While my six year old was home recuperating from her recent tonsillectomy/adenoidectomy, her classmates drew her cards and wrote little notes, wishing her well. Remmy’s teacher and I arranged a FaceTime session with her classroom, and the phone was passed around the room so her classmates could say hello.
The phone stopped in front of James, a friendly black boy in a school uniform navy blue fleece. James and Remmy said hello and mostly waved, but James made sure to say “feel better” and “I miss you” before the phone was passed off to the next classmate. It did Remmy some good, to see her friend and say hello.
I’m raising white daughters. They don’t look “ethnically ambiguous” like me; no one can tell that they’re part Pacific Islander. The three of them have fair skin. In ten years, when Remmy’s walking down the road, it’s likely no one will cross the street to avoid her. In ten years, I’m not so sure I could say the same for James.
The Ferguson case is a volatile one. And we could sit and debate what Wilson said or what the witnesses corroborated, we could point to the protestors or point to the riots, we could reference cases that are like this one, but void of national media attention. We could get red-faced with anger arguing a point, or explaining what a grand jury actually does. And maybe that’s necessary. But what’s more necessary, I think, is to stop and think about what the black community is going through. Regardless of which side we all stand, if any at all… outside of Ferguson altogether, I can look at my black friends and realize that raising black sons is scary.
I’ll point to my own ignorance on this one. And truth be told, I’m still really ignorant to a lot of what my black brothers and sisters face. Until recently, I didn’t know the concept of DWB, driving while black. I didn’t know that some parents have to coach their kids on how to talk to police officers. I didn’t realize that often, a mom will look at her black son and worry about the day that society suddenly sees him as a person to fear, and that her worries are backed by data. I didn’t realize that kindest, most gentle-mannered black man could ask a group of people for directions only to hear the words go away, we don’t have any money.
Racism is hard to talk about, and I’m so afraid of saying the wrong things. But ultimately, I’m more afraid of not saying anything. I got wrapped up in a Facebook debate this morning. A friend (we disagree a lot; it’s ok, we’re still buds) posted something (insensitive, IMO) related to race, and we went back and forth on it. Not much later, we were berated for arguing. We should be able to talk about this without feeling like we’re stirring up trouble. Remove that last part. We should be able to talk about this.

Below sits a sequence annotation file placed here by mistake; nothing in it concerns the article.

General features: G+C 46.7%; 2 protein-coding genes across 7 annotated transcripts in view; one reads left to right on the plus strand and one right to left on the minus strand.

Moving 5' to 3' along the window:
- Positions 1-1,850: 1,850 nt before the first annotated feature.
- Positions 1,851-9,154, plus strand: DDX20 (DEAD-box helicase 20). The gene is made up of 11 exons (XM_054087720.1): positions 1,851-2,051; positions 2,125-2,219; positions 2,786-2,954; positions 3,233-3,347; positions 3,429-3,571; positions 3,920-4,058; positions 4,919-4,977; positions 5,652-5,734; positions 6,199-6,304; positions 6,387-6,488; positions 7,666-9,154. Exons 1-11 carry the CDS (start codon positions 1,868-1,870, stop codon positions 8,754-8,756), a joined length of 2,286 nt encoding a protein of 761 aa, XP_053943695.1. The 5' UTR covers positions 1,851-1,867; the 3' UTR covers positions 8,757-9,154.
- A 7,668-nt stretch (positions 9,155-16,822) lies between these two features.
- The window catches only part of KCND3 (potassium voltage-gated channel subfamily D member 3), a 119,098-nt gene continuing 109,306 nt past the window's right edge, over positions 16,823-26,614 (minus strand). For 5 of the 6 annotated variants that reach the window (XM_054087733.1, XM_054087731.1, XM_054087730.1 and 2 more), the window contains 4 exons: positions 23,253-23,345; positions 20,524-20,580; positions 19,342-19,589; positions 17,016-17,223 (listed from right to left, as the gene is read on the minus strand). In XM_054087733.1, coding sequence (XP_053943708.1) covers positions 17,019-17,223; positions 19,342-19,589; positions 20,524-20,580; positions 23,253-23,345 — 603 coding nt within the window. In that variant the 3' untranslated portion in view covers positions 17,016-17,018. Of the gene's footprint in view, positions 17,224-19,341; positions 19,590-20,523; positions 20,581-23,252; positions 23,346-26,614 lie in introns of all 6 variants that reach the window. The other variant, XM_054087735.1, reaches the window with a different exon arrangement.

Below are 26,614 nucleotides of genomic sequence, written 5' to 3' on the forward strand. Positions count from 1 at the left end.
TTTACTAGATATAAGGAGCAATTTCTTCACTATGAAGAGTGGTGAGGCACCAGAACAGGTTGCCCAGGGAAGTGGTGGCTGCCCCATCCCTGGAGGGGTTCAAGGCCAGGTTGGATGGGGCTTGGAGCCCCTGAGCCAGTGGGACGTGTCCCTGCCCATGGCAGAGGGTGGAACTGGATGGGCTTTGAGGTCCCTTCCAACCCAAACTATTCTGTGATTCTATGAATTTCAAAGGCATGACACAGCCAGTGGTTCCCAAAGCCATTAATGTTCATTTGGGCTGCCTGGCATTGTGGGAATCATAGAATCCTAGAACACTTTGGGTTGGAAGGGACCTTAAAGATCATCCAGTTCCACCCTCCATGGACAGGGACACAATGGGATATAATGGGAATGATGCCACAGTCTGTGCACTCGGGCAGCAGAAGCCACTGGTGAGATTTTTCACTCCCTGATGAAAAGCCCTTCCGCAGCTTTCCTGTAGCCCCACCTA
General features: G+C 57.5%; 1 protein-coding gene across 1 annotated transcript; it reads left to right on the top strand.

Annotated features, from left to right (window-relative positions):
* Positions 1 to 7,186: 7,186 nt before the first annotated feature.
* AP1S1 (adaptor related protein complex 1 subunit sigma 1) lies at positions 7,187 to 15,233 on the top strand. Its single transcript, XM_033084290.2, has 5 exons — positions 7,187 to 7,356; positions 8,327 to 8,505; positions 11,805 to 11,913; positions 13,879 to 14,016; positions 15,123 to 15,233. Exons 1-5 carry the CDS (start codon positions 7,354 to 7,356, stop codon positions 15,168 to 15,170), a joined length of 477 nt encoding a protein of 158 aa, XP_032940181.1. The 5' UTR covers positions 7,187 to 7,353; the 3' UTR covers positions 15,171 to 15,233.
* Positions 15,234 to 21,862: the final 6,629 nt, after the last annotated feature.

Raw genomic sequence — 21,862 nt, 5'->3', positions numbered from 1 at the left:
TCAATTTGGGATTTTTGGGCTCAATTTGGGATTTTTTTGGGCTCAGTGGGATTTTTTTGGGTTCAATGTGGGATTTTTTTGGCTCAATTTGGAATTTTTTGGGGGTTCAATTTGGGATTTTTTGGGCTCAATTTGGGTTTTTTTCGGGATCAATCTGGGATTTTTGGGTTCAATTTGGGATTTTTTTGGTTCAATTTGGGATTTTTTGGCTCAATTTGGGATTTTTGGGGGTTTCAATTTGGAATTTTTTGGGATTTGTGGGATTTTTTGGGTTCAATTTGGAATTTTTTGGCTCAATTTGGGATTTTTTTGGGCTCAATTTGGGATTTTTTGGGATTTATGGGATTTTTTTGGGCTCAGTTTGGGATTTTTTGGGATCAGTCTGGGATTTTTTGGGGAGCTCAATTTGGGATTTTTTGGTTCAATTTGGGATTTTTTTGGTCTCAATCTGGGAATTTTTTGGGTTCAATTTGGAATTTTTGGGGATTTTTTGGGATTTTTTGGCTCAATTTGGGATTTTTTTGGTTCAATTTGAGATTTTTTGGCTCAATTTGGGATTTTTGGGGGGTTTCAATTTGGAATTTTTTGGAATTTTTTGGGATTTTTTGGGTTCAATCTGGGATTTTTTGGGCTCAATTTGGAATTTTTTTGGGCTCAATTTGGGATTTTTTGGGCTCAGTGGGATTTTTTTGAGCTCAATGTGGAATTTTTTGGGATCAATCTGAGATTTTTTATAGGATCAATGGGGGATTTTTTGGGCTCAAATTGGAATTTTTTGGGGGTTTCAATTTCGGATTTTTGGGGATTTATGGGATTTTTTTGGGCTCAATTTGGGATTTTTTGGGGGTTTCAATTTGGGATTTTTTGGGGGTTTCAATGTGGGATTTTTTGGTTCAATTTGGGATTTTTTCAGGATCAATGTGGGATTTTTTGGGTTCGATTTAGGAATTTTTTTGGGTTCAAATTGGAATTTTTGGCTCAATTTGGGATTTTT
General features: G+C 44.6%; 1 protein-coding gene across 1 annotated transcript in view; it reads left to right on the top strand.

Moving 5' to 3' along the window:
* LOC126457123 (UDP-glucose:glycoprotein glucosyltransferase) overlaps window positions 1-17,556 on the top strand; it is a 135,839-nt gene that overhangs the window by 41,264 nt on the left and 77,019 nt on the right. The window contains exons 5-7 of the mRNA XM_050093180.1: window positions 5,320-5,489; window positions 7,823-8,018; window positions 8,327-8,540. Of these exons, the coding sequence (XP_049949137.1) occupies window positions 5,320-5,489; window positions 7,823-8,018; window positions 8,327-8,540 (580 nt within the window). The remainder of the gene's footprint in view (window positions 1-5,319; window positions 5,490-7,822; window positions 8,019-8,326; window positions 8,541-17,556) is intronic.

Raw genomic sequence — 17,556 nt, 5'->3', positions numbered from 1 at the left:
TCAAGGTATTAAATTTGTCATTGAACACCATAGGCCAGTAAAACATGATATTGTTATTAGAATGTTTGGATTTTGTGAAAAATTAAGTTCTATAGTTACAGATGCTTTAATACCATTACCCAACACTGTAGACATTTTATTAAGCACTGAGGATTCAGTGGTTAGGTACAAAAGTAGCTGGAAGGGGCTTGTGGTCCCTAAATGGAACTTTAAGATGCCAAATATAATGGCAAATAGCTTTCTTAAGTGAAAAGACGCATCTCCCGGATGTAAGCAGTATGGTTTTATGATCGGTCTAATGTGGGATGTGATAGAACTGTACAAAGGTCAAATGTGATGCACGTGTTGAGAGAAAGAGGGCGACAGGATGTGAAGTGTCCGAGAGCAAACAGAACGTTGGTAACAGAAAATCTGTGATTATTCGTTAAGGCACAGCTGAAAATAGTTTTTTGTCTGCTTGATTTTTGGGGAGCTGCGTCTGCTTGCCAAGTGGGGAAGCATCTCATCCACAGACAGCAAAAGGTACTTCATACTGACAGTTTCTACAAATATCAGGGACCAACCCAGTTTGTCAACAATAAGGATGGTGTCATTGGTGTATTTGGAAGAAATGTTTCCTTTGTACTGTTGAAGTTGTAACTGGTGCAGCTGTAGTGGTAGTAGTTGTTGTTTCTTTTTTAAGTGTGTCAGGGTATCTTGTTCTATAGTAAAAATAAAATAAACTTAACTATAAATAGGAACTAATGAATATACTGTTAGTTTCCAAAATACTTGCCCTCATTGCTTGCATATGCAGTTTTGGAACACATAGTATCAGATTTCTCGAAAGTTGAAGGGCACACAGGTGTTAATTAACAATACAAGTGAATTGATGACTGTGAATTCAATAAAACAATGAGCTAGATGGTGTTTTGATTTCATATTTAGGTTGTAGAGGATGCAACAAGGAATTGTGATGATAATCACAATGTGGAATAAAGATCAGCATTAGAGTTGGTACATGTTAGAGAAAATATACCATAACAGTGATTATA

Where my white friends at?
(Religious sidenote: Where the white Christians at? We can talk about the love of Christ all damn day, but when it comes down to it, when people are hurting, when an entire community is in mourning, politics of a judicial decision aside, when we need conversation to happen in order for understanding and empathy to spread, maybe some of us — me included — are being a little too quiet.)
Some truths that I think we can agree on:
1) It’s okay to disagree.
2) It’s okay to not make sense of the Mike Brown case.
3) Racism is still alive in the US. And if you disagree, check out any comments section on any news site to be proven wrong. :/
So what can we do? I don’t know; I really don’t. But I don’t think we should be silent. I’m watching black friends post on Facebook, calling on white people to start conversation. Open, thoughtful discourse is important, and I think we should offer as much empathy as possible. Talk to our white friends. Talk to our black friends. Don’t have any? Probably time to make some. We can read what black people (and parents of black children) are writing. I don’t have to agree with every word someone says in order to learn from someone.
While we’re all sorting this out, if you want to do something immediate and tangible, I like the suggestion of making a donation to the Ferguson Public Library. They’ve tweeted today: WE ARE OPEN! Teachers and volunteers are here 9am-3pm to help kids who can’t go to school today. Library open 9-4, presuming it stays safe. A safe haven worth supporting. Additionally, Natalie DuBose’s bakery was severely damaged by rioters after she pleaded with them not to burn it down or destroy it. People have sent up a gofundme for her to get her bakery back in operations.
These are hard conversations to have, but they’re important. We may never do it the best or the most eloquently, we may the wrong things and have to subsequently apologize, but all of that’s okay, I think. I’d rather do it sort of badly than not do it at all.